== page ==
Tuesday, June 20, 2006

Akron Assault on Panhandlers Continued

Strict Law Not Strict Enough for Akron Council

First, one correction about the Akron Panhandling Law from the previous post. The new panhandling registration law proposed in Akron will not prevent an individual who has a previous criminal conviction from getting a license just those who violated the aggressive panhandling law. You will have to be photographed and have to wear that license around your neck.

What a strange town...
So, a lot happened Monday, June 19, regarding the massive epidemic of panhandling in Akron on Monday. It seems that the source of all problems that continues to keep pedestrians from visiting Akron is squarely on the shoulders of beggars. According to the Downtown beat cop who testified there are 5 or 6 panhandling spreading fear, plague, disease, bad feelings, and diverting downtown diners from local eateries by their overbearing requests for money during the day. The City held a hearing on their proposed panhandling ordinance and the Deputy Mayor, David Lieberth and I appeared on WCPN 90.3 to debate the issue (link to mp3 of the show).

From the callers to the show those in the outer ring suburbs do not like panhandlers and even former homeless people do not like panhandlers. From WCPN listeners e-mails, my assertion that pan handling is a form of petitioning the government is asinine. For most of the panhandlers this is a job, and so Akron is trying to professionalize these Unaffiliated Private Benevolence Officers or Itinerant Private Charitable Advisors. Deputy Mayor Lieberth kept interrupting and avoided the free speech and scarlet letter issues.

I then went to the hearing on the issue at the Akron City Council, which was bizarre. I felt like I had gone backwards from the land of OZ in color to the black and white land of Mayberry USA. I did get to meet Lieberth who was on the phone earlier who introduced the legislation and defended it. I am not sure how politically astute it was having a guy who looks like one of the oil barons of the industrial revolution or that banker in the wheelchair from Its a Wonderful Life be the guy who explains this offensive piece of legislation. No offense to Mr. Lieberth who seems nice enough, but I kept thinking that he was going to say, "Nothin' but a miserable little $500 equity in a life insurance policy. [These panhandlers] are worth more dead than alive."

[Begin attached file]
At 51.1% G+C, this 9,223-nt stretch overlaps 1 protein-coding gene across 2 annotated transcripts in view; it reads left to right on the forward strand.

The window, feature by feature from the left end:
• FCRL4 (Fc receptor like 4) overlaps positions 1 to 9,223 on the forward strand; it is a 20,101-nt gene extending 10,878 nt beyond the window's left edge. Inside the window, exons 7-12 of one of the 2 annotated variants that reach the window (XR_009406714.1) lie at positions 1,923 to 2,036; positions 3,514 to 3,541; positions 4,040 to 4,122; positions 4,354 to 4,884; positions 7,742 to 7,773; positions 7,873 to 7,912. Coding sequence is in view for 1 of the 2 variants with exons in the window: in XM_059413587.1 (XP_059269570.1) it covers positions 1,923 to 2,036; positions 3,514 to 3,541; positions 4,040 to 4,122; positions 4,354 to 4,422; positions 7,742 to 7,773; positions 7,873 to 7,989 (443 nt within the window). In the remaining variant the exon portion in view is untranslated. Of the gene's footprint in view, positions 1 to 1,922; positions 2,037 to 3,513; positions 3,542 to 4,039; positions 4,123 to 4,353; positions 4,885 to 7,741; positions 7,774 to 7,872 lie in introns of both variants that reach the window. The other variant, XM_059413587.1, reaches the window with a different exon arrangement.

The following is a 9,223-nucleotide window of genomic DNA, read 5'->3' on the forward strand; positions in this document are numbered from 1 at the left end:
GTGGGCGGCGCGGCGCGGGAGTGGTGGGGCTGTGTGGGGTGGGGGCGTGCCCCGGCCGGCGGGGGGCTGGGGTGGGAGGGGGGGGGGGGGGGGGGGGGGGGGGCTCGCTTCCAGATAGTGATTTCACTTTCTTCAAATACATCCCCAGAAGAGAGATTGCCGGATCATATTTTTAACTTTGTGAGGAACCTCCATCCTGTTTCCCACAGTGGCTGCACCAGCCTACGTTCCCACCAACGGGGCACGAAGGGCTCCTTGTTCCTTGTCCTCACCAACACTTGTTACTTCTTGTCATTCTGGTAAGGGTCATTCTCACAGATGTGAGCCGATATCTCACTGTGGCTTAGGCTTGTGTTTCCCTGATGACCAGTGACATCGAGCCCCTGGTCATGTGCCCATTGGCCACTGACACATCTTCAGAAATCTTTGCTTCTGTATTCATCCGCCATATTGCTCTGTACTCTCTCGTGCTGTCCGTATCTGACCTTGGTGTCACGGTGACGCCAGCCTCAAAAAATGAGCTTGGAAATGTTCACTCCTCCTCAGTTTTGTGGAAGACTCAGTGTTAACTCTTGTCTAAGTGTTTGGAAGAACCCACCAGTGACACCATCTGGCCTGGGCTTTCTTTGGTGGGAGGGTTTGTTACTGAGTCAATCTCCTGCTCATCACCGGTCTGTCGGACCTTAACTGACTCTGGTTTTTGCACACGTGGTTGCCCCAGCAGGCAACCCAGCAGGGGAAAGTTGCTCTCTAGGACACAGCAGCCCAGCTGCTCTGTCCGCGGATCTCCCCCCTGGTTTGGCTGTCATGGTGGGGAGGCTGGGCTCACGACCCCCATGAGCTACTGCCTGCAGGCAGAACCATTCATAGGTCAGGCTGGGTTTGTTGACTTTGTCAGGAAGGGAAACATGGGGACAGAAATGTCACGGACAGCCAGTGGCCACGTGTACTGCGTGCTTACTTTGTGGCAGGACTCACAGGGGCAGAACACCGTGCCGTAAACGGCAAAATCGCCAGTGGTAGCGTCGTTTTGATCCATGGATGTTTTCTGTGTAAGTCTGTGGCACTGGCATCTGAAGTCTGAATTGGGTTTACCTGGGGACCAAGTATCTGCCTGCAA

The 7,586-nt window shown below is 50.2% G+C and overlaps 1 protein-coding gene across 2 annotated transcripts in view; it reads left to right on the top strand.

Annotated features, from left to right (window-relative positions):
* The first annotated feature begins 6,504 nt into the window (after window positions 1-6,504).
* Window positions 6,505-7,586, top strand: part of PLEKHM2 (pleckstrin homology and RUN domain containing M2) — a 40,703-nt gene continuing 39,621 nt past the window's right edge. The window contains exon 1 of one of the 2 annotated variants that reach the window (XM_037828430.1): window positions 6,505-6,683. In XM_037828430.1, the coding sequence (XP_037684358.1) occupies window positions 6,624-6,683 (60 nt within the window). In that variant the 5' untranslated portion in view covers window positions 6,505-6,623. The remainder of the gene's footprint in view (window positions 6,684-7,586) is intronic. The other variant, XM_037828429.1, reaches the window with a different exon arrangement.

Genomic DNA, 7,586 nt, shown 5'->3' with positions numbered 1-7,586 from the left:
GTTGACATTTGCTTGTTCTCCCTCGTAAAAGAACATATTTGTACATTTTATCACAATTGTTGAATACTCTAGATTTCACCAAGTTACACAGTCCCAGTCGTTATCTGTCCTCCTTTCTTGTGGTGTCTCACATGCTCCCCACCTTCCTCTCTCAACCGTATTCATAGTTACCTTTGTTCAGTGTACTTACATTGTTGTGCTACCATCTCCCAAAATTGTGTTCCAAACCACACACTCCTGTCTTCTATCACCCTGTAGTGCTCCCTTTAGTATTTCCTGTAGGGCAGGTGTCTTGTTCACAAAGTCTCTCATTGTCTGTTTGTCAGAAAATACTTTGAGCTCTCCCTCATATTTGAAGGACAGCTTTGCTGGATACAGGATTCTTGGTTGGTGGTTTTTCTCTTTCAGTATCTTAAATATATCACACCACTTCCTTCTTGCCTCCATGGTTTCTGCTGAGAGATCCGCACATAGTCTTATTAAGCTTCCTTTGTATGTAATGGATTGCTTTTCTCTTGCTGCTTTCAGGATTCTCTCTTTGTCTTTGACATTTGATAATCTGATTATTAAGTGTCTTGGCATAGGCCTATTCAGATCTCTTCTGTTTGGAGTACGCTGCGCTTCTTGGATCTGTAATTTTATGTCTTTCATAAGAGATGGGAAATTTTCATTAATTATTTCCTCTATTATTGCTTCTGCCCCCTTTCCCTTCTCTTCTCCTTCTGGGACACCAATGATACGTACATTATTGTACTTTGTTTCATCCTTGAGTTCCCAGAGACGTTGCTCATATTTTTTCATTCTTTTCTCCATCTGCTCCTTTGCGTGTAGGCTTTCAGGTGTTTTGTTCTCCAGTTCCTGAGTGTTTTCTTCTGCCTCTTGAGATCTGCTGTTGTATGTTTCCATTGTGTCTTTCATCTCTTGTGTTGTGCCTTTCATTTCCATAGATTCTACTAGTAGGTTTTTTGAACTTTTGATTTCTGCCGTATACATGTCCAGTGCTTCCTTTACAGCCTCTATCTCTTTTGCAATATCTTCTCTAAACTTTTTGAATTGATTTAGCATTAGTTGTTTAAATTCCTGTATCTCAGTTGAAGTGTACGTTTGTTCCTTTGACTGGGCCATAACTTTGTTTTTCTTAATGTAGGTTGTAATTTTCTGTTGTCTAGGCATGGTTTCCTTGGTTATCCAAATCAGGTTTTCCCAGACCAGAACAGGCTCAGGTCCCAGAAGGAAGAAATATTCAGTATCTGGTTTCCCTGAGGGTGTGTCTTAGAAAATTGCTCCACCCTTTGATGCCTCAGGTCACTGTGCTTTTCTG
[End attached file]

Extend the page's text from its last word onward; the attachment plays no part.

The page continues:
The Akron City Council members who were present actually wanted more severe legislation. They wondered if churches and schools could be included in the protected areas, because panhandlers prey (punny?) on spiritual people coming out of church with money. They also wondered why Akron had to give out licenses to people who have ignored tickets in the past. I bagged my prepared statement (which will be on our website soon) for fear they would try to make the legislation even more severe (strip searches, branding panhandlers, etc.) I was one of only two who testified in opposition to this ordinance. (Thank you to the member of Food Not Bombs Akron--Dana Williams who testified against the ordinance). The Council did not ask either one of us any questions, but on the positive side did not force us out of town on the nearest rail.